Third Sunday of Easter (May 5, 2019)

A Scripture teacher, Neal Flanagan, taught us that the term “charcoal fire” appears in two places in John’s Gospel. The two charcoal fires form brackets, bookends, to the story of Peter’s poignant experience with Jesus before his Ascension. I did some further checking and discovered that those are the only times that the word “charcoal” occurs throughout both the Old and New Testaments!

That got me started on further study. “Charcoal fire” appears for the first time in Chapter 18 of John’s Gospel. Jesus had been arrested. Peter was in the courtyard during Jesus’ questioning. It was at night. Some were gathered around the charcoal fire, warming themselves. Three times peter was identified as a companion of Jesus; three times he denied it.

John’s gospel is filled with symbolism. “Night,” in John, indicates a darkness of the light of knowing – as shown earlier in Nicodemus, the Pharisee, who spoke with Jesus “at night” before his conversion, as shown later in Mary Magdalene who came to the tomb “before dawn” in the predawn darkness.

Peter, when asked if he was with Jesus, replied, “I do not know the man.” Darkness! Jesus would say a few hours later from the cross, “Father, forgive them; they do not know what they are doing. John uses “at night, before dawn” to indicate a state of not knowing, being in the dark.

John’s Gospel has an epilogue, Chapter 21. We heard a wonderful passage from it today. The time is dawn – the beginning of the light of day. The setting is the Lake of Geneserath, a sparkling emerald jewel of a lake, lying below the mountains of Galilee where Jesus multiplied bread and fish. Bread and fish appeared there again that morning.

Jesus is there by the shore, standing, grilling fish, and perhaps toasting bread over a charcoal fire. Peter and his seven companions have experienced catching nothing without Jesus’ presence. “I am going fishing . . .We will go with you said peter and the seven, earlier. Do you hear ego in the “I” and “we.” There is no mention of Jesus. Interesting! When Jesus became present to them on the beach, an enormous catch was made. Jesus’ absence, no fish; Jesus’ presence, fish

Breakfast with Jesus grilling on a charcoal fire must have been awkward for the apostles. Also, Jesus looked somewhat the same and somewhat different. Remember, in his resurrected body, he was mistaken as the gardener by Mary and as a stranger by two disciples on the Emmaus road.

After breakfast, Jesus speaks to Peter, who has been haunted since his denial. He does not ask peter for an apology, a pledge of allegiance, or a testimony of faith. He already knows Peter’s sorrow and repentance. Jesus simply asks, “Simon, son of John, do you love me?” Love is Jesus’ only question. John Shea and Richard Rohr offer helpful reflections. Although it is often ignored, we humans have a spiritual core. The ancients placed it in our gut. If we are the salt of the earth or light in darkness, it is there; if not, we have “lost our flavor” or put our light “under a bushel basket.”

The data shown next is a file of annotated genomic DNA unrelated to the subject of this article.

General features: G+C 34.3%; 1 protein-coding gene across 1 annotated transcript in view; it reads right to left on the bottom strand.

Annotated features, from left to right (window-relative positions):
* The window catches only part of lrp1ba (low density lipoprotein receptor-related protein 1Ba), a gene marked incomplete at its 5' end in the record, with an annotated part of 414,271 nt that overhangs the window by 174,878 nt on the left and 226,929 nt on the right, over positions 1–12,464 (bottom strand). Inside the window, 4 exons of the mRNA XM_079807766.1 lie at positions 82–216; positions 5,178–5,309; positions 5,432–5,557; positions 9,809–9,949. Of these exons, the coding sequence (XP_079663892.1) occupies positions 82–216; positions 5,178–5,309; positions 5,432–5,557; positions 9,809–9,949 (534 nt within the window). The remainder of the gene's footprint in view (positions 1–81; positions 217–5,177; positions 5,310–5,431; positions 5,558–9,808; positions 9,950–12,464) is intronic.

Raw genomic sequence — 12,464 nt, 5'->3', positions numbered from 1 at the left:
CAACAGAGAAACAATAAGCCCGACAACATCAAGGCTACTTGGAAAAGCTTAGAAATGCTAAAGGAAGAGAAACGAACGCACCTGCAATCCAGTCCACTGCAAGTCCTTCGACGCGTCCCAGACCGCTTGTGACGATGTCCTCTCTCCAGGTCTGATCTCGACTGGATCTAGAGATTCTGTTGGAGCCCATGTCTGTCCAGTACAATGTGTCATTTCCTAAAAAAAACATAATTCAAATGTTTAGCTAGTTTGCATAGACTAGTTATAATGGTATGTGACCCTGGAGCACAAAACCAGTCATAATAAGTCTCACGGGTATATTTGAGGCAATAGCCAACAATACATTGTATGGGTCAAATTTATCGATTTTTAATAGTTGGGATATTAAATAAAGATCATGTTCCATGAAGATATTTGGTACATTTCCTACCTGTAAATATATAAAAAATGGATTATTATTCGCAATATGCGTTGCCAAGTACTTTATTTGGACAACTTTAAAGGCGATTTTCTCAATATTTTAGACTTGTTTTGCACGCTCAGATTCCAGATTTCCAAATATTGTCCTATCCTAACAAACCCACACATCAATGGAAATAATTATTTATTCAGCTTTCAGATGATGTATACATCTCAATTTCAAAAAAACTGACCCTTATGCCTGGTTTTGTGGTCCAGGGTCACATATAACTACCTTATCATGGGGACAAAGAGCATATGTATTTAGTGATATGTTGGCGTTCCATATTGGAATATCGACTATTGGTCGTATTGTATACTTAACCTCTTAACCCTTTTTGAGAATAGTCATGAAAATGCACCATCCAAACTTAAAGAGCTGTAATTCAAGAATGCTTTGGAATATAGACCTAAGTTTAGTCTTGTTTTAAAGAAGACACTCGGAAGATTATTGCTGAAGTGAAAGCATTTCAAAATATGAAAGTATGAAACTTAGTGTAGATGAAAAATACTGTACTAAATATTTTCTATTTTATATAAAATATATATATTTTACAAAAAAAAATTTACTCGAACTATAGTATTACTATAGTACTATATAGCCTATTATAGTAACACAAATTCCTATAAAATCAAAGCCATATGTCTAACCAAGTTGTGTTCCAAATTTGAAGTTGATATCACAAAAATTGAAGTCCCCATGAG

John had recognized him with the eyes of love while they were still offshore in the boat.

Jesus calls Peter and each of us to this spiritual center where we may have an elevated form of consciousness. It takes long-term, continual effort to sustain this consciousness. Why? Because our ego’s like to be in charge and crowd out our spiritual consciousness. Remember, peter who, at first, would not let Jesus wash his feet. Remember peter when he denied he knew Jesus because his own safety was in jeopardy. That was ego, not Jesus-consciousness.

How is our ego dislodged? Loving deeply! Loving another mysteriously supplants our selfish ego. We know that from our life experience. Such it is with Jesus and ourselves.

Jesus used that fact when he asked peter the triple “do you love me?” If we have love in our spiritual center, replacing ego, then we have salt; we have light in our gut.

It is likely that Jesus saw a large ego in Peter and knew that if Peter could supplant his ego with a clear love of Jesus the Christ in his heart / gut, that he would be an outstanding leader. He would be able to feed Jesus’ lambs, feed his sheep. When Jesus saw that Peter acknowledged him, he could and did say for the second time: “Follow me.”

We are faced with the same question. Will we love and allow Jesus the Christ to transform our gut from being egoistic to “Living Jesus”? That is the major question of Eastertide.